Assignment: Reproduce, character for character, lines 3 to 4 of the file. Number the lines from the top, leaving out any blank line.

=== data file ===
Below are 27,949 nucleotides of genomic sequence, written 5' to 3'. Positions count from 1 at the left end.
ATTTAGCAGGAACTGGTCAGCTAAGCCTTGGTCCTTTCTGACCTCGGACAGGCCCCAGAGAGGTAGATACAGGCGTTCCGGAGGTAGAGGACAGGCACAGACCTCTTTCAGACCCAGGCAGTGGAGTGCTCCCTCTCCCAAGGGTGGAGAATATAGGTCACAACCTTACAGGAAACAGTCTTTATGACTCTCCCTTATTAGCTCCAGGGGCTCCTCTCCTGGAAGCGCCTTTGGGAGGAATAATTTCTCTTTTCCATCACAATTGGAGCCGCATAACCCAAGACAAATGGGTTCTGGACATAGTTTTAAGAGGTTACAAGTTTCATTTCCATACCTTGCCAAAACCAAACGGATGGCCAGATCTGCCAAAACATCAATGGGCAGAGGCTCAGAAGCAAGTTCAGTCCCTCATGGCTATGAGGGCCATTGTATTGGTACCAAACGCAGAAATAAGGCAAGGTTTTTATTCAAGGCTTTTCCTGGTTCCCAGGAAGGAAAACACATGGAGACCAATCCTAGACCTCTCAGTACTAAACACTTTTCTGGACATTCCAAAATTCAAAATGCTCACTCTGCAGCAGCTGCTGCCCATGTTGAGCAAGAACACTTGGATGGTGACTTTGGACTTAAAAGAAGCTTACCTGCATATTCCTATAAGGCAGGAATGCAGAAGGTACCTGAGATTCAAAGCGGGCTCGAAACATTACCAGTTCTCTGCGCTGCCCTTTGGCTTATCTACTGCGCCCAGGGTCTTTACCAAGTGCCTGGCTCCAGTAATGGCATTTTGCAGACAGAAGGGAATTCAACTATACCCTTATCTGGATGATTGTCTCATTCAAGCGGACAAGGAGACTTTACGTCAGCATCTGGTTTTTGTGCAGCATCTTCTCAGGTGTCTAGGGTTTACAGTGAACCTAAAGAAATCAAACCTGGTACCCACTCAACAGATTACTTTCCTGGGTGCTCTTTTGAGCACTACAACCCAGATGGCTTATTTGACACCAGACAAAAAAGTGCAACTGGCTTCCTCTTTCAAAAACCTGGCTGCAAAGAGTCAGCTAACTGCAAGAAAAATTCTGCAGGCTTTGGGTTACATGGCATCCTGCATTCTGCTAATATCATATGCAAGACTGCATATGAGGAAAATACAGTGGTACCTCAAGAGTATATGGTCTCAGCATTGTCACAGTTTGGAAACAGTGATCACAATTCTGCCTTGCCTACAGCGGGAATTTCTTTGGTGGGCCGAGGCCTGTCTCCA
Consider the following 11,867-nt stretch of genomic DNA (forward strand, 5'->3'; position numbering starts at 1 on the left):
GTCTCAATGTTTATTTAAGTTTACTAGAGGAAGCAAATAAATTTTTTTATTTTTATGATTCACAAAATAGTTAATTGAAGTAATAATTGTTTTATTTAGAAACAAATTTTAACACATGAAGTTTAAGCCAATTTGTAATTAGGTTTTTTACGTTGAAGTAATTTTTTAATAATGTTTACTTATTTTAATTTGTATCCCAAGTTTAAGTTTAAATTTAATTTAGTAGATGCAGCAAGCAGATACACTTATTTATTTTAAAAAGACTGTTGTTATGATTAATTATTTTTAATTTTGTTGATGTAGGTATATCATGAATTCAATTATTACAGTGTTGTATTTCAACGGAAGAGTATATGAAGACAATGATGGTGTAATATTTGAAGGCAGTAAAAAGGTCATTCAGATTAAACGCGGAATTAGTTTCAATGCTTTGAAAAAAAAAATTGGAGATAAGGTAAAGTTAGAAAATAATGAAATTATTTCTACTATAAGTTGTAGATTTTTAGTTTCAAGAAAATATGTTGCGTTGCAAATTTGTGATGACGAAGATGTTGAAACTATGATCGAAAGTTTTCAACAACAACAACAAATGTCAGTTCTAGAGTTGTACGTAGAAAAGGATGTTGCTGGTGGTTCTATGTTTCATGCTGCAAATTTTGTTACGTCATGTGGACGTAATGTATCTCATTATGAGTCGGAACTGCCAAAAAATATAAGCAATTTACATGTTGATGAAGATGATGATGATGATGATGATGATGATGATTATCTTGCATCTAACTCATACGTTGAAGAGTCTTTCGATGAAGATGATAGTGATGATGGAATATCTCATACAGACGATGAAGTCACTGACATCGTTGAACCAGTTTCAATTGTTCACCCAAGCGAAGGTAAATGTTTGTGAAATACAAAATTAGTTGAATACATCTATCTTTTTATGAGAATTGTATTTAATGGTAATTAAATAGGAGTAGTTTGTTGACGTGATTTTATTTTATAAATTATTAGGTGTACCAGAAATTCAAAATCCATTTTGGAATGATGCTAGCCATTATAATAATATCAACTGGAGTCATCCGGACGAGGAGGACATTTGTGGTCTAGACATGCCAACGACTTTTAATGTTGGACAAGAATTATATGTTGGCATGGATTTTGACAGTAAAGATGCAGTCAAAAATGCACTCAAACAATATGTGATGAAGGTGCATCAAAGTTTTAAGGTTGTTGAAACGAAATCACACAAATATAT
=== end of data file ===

Consider the following 11,867-nt stretch of genomic DNA (forward strand, 5'->3'; position numbering starts at 1 on the left):
GTCTCAATGTTTATTTAAGTTTACTAGAGGAAGCAAATAAATTTTTTTATTTTTATGATTCACAAAATAGTTAATTGAAGTAATAATTGTTTTATTTAGAAACAAATTTTAACACATGAAGTTTAAGCCAATTTGTAATTAGGTTTTTTACGTTGAAGTAATTTTTTAATAATGTTTACTTATTTTAATTTGTATCCCAAGTTTAAGTTTAAATTTAATTTAGTAGATGCAGCAAGCAGATACACTTATTTATTTTAAAAAGACTGTTGTTATGATTAATTATTTTTAATTTTGTTGATGTAGGTATATCATGAATTCAATTATTACAGTGTTGTATTTCAACGGAAGAGTATATGAAGACAATGATGGTGTAATATTTGAAGGCAGTAAAAAGGTCATTCAGATTAAACGCGGAATTAGTTTCAATGCTTTGAAAAAAAAAATTGGAGATAAGGTAAAGTTAGAAAATAATGAAATTATTTCTACTATAAGTTGTAGATTTTTAGTTTCAAGAAAATATGTTGCGTTGCAAATTTGTGATGACGAAGATGTTGAAACTATGATCGAAAGTTTTCAACAACAACAACAAATGTCAGTTCTAGAGTTGTACGTAGAAAAGGATGTTGCTGGTGGTTCTATGTTTCATGCTGCAAATTTTGTTACGTCATGTGGACGTAATGTATCTCATTATGAGTCGGAACTGCCAAAAAATATAAGCAATTTACATGTTGATGAAGATGATGATGATGATGATGATGATGATGATTATCTTGCATCTAACTCATACGTTGAAGAGTCTTTCGATGAAGATGATAGTGATGATGGAATATCTCATACAGACGATGAAGTCACTGACATCGTTGAACCAGTTTCAATTGTTCACCCAAGCGAAGGTAAATGTTTGTGAAATACAAAATTAGTTGAATACATCTATCTTTTTATGAGAATTGTATTTAATGGTAATTAAATAGGAGTAGTTTGTTGACGTGATTTTATTTTATAAATTATTAGGTGTACCAGAAATTCAAAATCCATTTTGGAATGATGCTAGCCATTATAATAATATCAACTGGAGTCATCCGGACGAGGAGGACATTTGTGGTCTAGACATGCCAACGACTTTTAATGTTGGACAAGAATTATATGTTGGCATGGATTTTGACAGTAAAGATGCAGTCAAAAATGCACTCAAACAATATGTGATGAAGGTGCATCAAAGTTTTAAGGTTGTTGAAACGAAATCACACAAATATAT